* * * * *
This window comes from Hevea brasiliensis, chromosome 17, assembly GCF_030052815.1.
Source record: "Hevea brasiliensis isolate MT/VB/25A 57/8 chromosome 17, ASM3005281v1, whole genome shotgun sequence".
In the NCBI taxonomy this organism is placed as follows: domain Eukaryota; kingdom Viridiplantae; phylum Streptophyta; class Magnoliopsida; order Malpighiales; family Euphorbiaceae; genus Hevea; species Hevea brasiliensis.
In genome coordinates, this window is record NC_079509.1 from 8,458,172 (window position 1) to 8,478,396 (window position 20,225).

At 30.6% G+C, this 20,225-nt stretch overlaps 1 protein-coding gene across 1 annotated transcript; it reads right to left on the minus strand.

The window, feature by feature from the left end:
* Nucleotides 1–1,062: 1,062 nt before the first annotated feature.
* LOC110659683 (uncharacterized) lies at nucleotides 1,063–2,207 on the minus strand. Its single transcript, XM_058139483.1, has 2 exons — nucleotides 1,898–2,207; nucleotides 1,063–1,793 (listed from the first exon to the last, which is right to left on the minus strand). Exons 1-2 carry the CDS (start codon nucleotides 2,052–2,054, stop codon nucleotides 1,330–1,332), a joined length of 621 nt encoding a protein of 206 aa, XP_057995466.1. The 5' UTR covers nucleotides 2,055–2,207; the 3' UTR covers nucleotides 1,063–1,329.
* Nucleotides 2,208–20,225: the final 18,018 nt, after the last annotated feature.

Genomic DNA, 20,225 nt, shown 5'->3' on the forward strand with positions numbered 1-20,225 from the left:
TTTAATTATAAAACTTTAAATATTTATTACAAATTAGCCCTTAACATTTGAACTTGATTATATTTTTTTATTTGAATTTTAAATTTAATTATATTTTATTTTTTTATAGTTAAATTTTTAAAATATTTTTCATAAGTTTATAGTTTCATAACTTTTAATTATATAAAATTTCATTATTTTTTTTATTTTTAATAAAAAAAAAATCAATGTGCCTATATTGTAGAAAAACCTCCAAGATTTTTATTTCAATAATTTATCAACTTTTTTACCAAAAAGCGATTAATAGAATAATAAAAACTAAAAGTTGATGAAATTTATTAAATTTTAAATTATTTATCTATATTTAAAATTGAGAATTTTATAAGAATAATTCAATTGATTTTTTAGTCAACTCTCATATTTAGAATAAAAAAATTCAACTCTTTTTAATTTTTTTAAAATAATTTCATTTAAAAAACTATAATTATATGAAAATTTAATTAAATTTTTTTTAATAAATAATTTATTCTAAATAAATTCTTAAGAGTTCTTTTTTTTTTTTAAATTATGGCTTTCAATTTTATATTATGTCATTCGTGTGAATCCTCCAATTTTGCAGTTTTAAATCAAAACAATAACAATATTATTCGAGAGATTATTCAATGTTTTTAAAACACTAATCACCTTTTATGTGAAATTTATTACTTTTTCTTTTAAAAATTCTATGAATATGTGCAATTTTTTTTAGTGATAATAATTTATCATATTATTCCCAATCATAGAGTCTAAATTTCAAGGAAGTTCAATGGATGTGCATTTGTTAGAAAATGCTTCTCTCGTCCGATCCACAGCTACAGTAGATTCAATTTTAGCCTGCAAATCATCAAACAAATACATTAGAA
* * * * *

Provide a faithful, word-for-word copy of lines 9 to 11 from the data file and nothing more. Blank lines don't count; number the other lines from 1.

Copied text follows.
* Nucleotides 2,208–20,225: the final 18,018 nt, after the last annotated feature.

Genomic DNA, 20,225 nt, shown 5'->3' on the forward strand with positions numbered 1-20,225 from the left:
TTTAATTATAAAACTTTAAATATTTATTACAAATTAGCCCTTAACATTTGAACTTGATTATATTTTTTTATTTGAATTTTAAATTTAATTATATTTTATTTTTTTATAGTTAAATTTTTAAAATATTTTTCATAAGTTTATAGTTTCATAACTTTTAATTATATAAAATTTCATTATTTTTTTTATTTTTAATAAAAAAAAAATCAATGTGCCTATATTGTAGAAAAACCTCCAAGATTTTTATTTCAATAATTTATCAACTTTTTTACCAAAAAGCGATTAATAGAATAATAAAAACTAAAAGTTGATGAAATTTATTAAATTTTAAATTATTTATCTATATTTAAAATTGAGAATTTTATAAGAATAATTCAATTGATTTTTTAGTCAACTCTCATATTTAGAATAAAAAAATTCAACTCTTTTTAATTTTTTTAAAATAATTTCATTTAAAAAACTATAATTATATGAAAATTTAATTAAATTTTTTTTAATAAATAATTTATTCTAAATAAATTCTTAAGAGTTCTTTTTTTTTTTTAAATTATGGCTTTCAATTTTATATTATGTCATTCGTGTGAATCCTCCAATTTTGCAGTTTTAAATCAAAACAATAACAATATTATTCGAGAGATTATTCAATGTTTTTAAAACACTAATCACCTTTTATGTGAAATTTATTACTTTTTCTTTTAAAAATTCTATGAATATGTGCAATTTTTTTTAGTGATAATAATTTATCATATTATTCCCAATCATAGAGTCTAAATTTCAAGGAAGTTCAATGGATGTGCATTTGTTAGAAAATGCTTCTCTCGTCCGATCCACAGCTACAGTAGATTCAATTTTAGCCTGCAAATCATCAAACAAATACATTAGAA